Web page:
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New Year Resolutions and the Twelve Step

New Year Resolutions can be risky for those recovering from addiction.

At this time of year everyone thinks about making New Year Resolutions. We plan new starts, fresh beginnings, it’s “out with the old and in with the new!” Gym membership numbers increase, smokers reach for the nicotine patches and diet classes are packed after New Year.

But what of those struggling with addiction, do they really see the New Year as a good time to make resolutions?

For some people, it seems a natural time to make big changes, perhaps cutting down on the drink, or even acknowledging for the first time that they actually have a drink or drugs problem. It can also be a mentally invigorating time for addicts and those families and friends of addicts, with raised expectations about positive changes all round.

However, it is essentially out of step with the Twelve Step philosophy of taking ‘One Day at a Time’.  

Making New Year resolutions and then breaking them is the norm for many people, and they can usually handle the disappointment of not attaining them. However, for those in recovery, expectations which are not met can make them lose confidence, diminish their sense of worth and sometimes bring on depression. All of these can sometimes lead them back to the addiction which they are struggling to get free from.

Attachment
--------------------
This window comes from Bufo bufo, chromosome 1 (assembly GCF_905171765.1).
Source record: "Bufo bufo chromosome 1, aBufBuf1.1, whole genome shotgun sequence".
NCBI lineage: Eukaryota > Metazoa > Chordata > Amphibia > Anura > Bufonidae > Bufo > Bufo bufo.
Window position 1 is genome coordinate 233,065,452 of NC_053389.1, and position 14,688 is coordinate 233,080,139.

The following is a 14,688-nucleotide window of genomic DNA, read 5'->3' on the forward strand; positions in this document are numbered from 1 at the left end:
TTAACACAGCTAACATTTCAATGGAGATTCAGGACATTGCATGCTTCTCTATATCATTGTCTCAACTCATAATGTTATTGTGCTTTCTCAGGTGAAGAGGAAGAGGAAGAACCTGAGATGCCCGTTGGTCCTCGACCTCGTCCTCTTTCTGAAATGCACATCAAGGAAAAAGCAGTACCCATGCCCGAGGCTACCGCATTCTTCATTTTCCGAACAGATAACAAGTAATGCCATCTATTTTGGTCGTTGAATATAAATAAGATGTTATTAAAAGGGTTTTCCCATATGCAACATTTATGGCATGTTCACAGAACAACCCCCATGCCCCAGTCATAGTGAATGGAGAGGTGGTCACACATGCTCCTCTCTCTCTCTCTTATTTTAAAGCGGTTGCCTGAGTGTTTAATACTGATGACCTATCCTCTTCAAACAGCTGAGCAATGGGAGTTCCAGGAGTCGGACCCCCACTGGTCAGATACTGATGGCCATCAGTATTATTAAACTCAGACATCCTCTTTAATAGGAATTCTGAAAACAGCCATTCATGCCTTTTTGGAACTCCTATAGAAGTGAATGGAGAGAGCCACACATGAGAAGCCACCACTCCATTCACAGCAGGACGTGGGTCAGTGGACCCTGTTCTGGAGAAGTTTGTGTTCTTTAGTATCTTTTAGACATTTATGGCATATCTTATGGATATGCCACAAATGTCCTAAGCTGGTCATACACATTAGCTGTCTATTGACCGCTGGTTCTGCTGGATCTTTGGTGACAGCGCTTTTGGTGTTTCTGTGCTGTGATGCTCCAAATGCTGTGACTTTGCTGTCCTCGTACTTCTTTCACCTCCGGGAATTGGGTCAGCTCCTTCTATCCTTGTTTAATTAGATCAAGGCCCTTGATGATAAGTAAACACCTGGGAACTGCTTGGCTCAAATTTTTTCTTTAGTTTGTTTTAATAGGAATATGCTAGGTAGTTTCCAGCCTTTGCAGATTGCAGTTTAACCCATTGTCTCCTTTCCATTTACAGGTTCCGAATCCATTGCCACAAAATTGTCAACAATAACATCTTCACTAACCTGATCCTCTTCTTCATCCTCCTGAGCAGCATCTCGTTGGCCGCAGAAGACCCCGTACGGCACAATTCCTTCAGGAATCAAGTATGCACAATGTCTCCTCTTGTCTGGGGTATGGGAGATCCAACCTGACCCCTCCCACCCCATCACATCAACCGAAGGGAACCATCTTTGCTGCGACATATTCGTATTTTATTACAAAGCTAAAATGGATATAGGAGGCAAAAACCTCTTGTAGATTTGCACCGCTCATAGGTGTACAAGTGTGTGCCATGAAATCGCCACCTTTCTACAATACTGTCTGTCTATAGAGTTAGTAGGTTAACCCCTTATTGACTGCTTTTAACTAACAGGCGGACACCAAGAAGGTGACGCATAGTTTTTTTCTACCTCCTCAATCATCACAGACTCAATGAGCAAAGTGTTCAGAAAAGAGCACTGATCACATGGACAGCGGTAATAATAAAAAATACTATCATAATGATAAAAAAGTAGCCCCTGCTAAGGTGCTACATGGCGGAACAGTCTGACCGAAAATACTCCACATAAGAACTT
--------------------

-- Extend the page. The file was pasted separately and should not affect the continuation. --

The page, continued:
Many people who make resolutions at New Year will see them crumble like pie crust within a few weeks. We all like to think we can draw a line under the past year and make that fresh, new start but essentially it’s just another day in the calendar. We have to get into the mindset that we can start to make changes any day and that recovery is an ongoing process. You do not want to set yourself up to fail with unattainable New Year Resolutions. No one wants false starts and stops.

That is not to say we should not all strive to do better and be better in many areas of our life, there is always scope for improvement in everyone. It is how we go about it that is crucial. Should you decide to make a New Year Resolution, these are five simple steps that will help in your overall recovery strategy:

  1. Stick to achievable goals, don’t overstretch yourself

  2. Small steps in the right direction will always get you there

  3. Change can be difficult but it is the idea of change that can be more frightening than the change itself

  4. Be patient, Rome was not built in a day

  5. And don’t ever give up on yourself, you’re worth it!

I won’t be making any New Year Resolutions this year. I am happy to try and live each day as best I can with the help of the Serenity Prayer: God grant me the serenity to accept the things I cannot change, courage to change the things I can, and wisdom to know the difference.

As regards my diet, that can wait! 

Page published: December 29, 2014. Page last reviewed and clinically fact-checked December 29, 2014